David Ogilvy was one of the first big advertising guys to prove that storytelling (a full page worth of small-font text) sold extremely well.
When we think of story-based advertising, we often think of those mile-long internet sales letters, or slick ads in niche-market magazines.
But these next two real-life examples show the unmatched power of storytelling even in difficult arenas like art and flea market sales.
In this first example, Chris Tyrell tells a story about an artist who tested storytelling as a sales technique:
The artist I interviewed conducted an experiment by offering the same artwork (an etching) for sale on two different websites. She provided two dramatically different stories about the piece on each site: one story was extremely poignant while the other was mundane. The piece with the compelling emotional story attached to it sold for almost double the price of the same piece that was described in cool, unemotional and technical terms.
Chris goes on to provide other examples and the one that struck me most was an Ebay experiment, where a group took items purchased at thrift stores and flea markets and then put them up for sale on Ebay… with a good story attached.
What they discovered was that $128 worth of second-hand purchases netted them $3600 on Ebay – simply by attaching a story to each piece. Here’s an example of what they did…
The took this wooden animal figure, purchased for 75 cents at a thrift store:
When they listed it along with this story on Ebay, it sold for $108.50!! Here’s the story they posted along with the photos of the wood figurine:
So Brandon was going to Cabo for spring break and I saved up all my tip money for a year to chip in for the rental car to go with him.
But then at my last cleaning Dr. Jones said if I didn’t get my wisdom teeth pulled out right away my incisors were going to overlap, and I might never get my dream job as a television news journalist like Katie Couric.
“When was the last time you ate?” Dr. Jones wanted to know.
And I was all, “At my shift just now at Señora Mexicana.”
“That’s okay!” he yelled. “We can use a local!”
I tried to say no but Mom was all, “It’s much better this way, sweetie,” because I could recover during the break and not miss any classes. “Besides, Novocain is cheaper than anesthesia!”
Plus, I don’t think she’s ever liked Brandon.
I couldn’t even reach him in time to tell him what was going on. I could only reach my best friend Kara, who was still at her shift at Señora Mexicana.
Kara was like, “Oh, don’t worry, hon, I’ll find Brandon and take care of everything.” Which made me feel a little better.
And then the next thing I knew this nurse was jabbing needles into my gums and I heard this crunching sound and even though Dr. Jones said it wouldn’t hurt, it hurt a lot!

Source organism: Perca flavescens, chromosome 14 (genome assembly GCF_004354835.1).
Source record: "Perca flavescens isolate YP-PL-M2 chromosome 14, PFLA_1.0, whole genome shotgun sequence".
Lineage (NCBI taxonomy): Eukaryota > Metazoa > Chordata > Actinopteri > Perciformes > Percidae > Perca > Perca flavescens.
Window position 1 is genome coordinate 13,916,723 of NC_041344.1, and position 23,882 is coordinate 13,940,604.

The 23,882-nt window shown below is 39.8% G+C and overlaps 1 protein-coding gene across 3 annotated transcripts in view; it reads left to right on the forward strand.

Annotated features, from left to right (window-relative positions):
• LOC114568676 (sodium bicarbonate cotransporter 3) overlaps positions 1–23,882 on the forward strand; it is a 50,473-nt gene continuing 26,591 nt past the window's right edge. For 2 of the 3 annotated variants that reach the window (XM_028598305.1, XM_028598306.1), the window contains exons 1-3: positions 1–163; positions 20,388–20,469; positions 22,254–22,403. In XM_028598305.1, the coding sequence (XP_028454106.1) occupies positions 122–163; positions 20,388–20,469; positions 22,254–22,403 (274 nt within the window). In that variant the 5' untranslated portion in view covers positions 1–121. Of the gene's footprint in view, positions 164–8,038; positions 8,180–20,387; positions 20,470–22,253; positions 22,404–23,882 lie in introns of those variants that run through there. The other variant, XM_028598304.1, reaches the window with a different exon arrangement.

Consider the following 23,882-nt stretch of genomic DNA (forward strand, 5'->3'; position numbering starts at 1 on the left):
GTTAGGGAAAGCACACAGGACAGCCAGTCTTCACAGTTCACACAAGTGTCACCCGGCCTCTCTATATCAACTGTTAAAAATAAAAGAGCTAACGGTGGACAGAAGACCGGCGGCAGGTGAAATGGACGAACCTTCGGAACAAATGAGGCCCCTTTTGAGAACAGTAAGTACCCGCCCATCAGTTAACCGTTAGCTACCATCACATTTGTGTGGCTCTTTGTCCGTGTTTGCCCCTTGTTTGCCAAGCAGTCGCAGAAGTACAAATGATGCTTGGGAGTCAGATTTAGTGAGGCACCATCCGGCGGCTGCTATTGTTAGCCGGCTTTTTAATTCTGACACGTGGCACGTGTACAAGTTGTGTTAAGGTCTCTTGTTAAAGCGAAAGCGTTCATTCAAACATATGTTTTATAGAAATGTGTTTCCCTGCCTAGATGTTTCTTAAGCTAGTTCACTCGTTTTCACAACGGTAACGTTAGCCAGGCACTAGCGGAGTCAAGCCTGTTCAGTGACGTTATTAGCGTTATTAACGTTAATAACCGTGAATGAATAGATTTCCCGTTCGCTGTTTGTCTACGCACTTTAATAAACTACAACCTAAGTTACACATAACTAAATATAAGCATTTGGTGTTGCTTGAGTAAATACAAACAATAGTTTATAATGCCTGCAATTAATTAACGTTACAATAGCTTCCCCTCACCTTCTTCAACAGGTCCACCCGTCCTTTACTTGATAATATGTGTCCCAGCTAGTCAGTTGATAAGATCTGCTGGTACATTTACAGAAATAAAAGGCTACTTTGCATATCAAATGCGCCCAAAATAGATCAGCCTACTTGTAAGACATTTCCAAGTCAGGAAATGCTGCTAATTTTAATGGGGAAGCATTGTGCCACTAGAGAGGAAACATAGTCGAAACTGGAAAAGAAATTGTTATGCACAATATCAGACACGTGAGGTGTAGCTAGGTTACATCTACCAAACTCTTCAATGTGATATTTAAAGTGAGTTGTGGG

And then Mom was going, “Don’t worry, sweetie, you can do Cabo next year” as she helped me out to the minivan.
But the whole time I was lying on the couch in front of the TV, trying not to get dry sockets, Brandon never called. He never once called, or even texted.
The funny thing was, neither did Kara.
And then when he finally did show up, he was all, “I thought of you every minute, babe!”
And then he gave me this authentic wooden cow, or snake, or whatever it is. Real Mexican villagers carved it, he said.
But if so they must know Kara, because it looks exactly like her.
Especially the empty space where its heart should be.
Because it turns out Brandon found someone to take my place in the rental car.
Not to mention in his bed at the hotel room.
But I had a lot of time to think about it while I was waiting for the swelling to go down, and I decided it’s okay. I’m going to go back to school, and back to Señora Mexicana. I’m going to save up all my tip money.
Only not to go to Cabo. To go to New York City. To get an internship with Katie Couric, or some other empowering woman who knows the pain of betrayal and getting all your wisdom teeth pulled out with just Novocain.
And someday when I am anchoring my own half-hour national news show, Brandon and Kara will turn on their TV and see me and go:
“Wow. I used to know that girl.”
* * *
I must say, they also made sure that the photos of each object were good ones – presentation helps!
So how can you work more storytelling into your business, products, or service?
Or maybe you haven’t started your business yet, and you’re worried about being able to sell anything. Maybe you don’t even like selling! Or maybe you think you’re a ‘bad salesperson’. Those are actually GOOD things! Because people hate being sold to. But they LOVE hearing stories.
So many people are hesitant to tell their personal stories – either thinking they’re not that interesting, not wanting to boast, or simply not feeling comfortable sharing their private details. So if you can’t tell your own stories, find other ones to tell. Or tell a story about something you read or heard about. As long as it’s interesting, or moving, that’s all you need.
In Listen To Your Freedom, we do an entire Module on telling your stories. I make it super easy for you and you can either write or audio record your stories. These stories then form the basis for your website pages. Sound like fun? You bet it is!